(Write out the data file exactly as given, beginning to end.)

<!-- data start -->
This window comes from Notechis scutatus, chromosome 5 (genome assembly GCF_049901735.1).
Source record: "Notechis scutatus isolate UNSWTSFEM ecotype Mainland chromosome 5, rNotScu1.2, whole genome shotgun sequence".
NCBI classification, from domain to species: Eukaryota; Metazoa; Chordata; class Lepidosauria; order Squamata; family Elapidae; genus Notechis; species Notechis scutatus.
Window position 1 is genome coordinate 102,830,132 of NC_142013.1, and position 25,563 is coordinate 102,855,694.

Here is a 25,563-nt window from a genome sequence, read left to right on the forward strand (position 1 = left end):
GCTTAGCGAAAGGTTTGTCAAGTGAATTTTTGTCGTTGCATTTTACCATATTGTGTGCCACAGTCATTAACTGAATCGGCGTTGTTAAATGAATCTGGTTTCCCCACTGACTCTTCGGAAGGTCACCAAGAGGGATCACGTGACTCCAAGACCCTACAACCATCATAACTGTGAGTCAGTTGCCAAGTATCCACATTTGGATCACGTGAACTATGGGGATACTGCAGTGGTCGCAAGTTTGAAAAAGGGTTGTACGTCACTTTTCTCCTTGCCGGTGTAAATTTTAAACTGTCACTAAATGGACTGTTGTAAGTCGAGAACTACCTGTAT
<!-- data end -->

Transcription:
This window comes from Notechis scutatus, chromosome 5 (genome assembly GCF_049901735.1).
Source record: "Notechis scutatus isolate UNSWTSFEM ecotype Mainland chromosome 5, rNotScu1.2, whole genome shotgun sequence".
NCBI classification, from domain to species: Eukaryota; Metazoa; Chordata; class Lepidosauria; order Squamata; family Elapidae; genus Notechis; species Notechis scutatus.
Window position 1 is genome coordinate 102,830,132 of NC_142013.1, and position 25,563 is coordinate 102,855,694.

Here is a 25,563-nt window from a genome sequence, read left to right on the forward strand (position 1 = left end):
GCTTAGCGAAAGGTTTGTCAAGTGAATTTTTGTCGTTGCATTTTACCATATTGTGTGCCACAGTCATTAACTGAATCGGCGTTGTTAAATGAATCTGGTTTCCCCACTGACTCTTCGGAAGGTCACCAAGAGGGATCACGTGACTCCAAGACCCTACAACCATCATAACTGTGAGTCAGTTGCCAAGTATCCACATTTGGATCACGTGAACTATGGGGATACTGCAGTGGTCGCAAGTTTGAAAAAGGGTTGTACGTCACTTTTCTCCTTGCCGGTGTAAATTTTAAACTGTCACTAAATGGACTGTTGTAAGTCGAGAACTACCTGTAT